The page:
Spatial variability of solute leaching : experimental validation of a quantitative parameterization

G.H. de Rooij, F. Stagnitti

Research output: Contribution to journalArticleAcademicpeer-review

37 Citations (Scopus)

Abstract

Soil heterogeneity, soil structure, and fingered flow affect solute leaching from the vadose zone to the ground water. Recently, the spatial variation of cumulative solute fluxes at a given depth was characterized by fitting the two-parameter beta distribution to sorted amounts of solute leaching at different sampling points. We tested this parameterization on data from a chloride tracer experiment performed on a monolith lysimeter, below which drainage was collected from 300 compartments with a combined area of 0.75 m2. The effect of total sampling area, sample size, and the number of samples and their spatial distribution (random locations vs. clustered) on the fitted parameters was examined. Sixteen or more sampling locations of 25 cm2 each (5% of the total area) resulted in adequate representation of parameter values. Increasing the sample size underestimated the degree of heterogeneity. We therefore recommend that the fitted parameter values of the beta distribution be reported together with the sample size. In solute-transport experiments, collecting many small samples will give more accurate results than taking fewer but larger samples. | Soil heterogeneity, soil structure, and fingered flow affect solute leaching from the vadose zone to the ground water. Recently, the spatial variation of cumulative solute fluxes at a given depth was characterized by fitting the two-parameter beta distribution to sorted amounts of solute leaching at different sampling points. We tested this parameterization on data from a chloride tracer experiment performed on a monolith lysimeter, below which drainage was collected from 300 compartments with a combined area of 0.75 m2. The effect of total sampling area, sample size, and the number of samples and their spatial distribution (random locations vs. clustered) on the fitted parameters was examined. Sixteen or more sampling locations of 25 cm2 each (5% of the total area) resulted in adequate representation of parameter values. Increasing the sample size underestimated the degree of heterogeneity. We therefore recommend that the fitted parameter values of the beta distribution be reported together with the sample size. In solute-transport experiments, collecting many small samples will give more accurate results than taking fewer but larger samples.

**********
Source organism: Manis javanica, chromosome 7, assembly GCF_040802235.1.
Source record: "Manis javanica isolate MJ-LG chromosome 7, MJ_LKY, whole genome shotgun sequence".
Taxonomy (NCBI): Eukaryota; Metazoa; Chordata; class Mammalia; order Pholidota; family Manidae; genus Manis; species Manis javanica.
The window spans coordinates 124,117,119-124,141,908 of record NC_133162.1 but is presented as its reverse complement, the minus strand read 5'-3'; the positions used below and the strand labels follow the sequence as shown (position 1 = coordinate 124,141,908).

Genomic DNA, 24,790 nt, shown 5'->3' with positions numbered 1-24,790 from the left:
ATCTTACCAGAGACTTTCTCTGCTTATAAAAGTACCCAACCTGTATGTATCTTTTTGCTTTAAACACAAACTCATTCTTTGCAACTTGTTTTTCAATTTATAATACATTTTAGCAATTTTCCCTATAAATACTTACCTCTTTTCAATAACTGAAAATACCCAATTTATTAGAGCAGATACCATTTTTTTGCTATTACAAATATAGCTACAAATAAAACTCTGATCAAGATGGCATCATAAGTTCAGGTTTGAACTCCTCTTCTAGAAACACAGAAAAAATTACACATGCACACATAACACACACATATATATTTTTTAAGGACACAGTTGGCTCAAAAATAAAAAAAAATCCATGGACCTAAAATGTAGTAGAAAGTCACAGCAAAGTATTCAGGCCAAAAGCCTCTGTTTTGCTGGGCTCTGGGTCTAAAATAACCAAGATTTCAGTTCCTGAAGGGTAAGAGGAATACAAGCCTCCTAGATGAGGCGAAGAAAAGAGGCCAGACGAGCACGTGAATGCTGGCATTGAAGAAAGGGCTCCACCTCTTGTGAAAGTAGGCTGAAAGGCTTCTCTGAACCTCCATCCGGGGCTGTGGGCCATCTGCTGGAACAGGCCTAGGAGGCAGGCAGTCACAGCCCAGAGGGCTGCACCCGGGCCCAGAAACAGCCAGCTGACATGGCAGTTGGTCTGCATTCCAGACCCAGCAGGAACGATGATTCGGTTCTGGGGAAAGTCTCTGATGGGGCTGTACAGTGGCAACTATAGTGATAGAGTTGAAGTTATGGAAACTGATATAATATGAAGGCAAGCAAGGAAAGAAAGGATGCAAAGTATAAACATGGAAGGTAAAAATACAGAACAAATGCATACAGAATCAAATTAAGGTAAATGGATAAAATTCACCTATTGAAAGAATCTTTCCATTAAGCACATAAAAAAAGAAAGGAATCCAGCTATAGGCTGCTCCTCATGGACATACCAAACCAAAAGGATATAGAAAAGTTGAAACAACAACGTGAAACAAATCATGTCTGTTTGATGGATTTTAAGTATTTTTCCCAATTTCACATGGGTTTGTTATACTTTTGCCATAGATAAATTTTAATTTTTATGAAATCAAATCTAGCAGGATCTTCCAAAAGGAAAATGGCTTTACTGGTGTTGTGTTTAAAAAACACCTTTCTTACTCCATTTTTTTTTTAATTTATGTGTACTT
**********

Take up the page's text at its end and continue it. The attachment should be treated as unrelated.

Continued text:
Original languageEnglish
Pages (from-to)499-504
JournalSoil Science Society of America Journal
Volume64
Issue number2
Publication statusPublished - 2000

Keywords

  • soil solution
  • soil water movement
  • leaching
  • spatial variation
  • models

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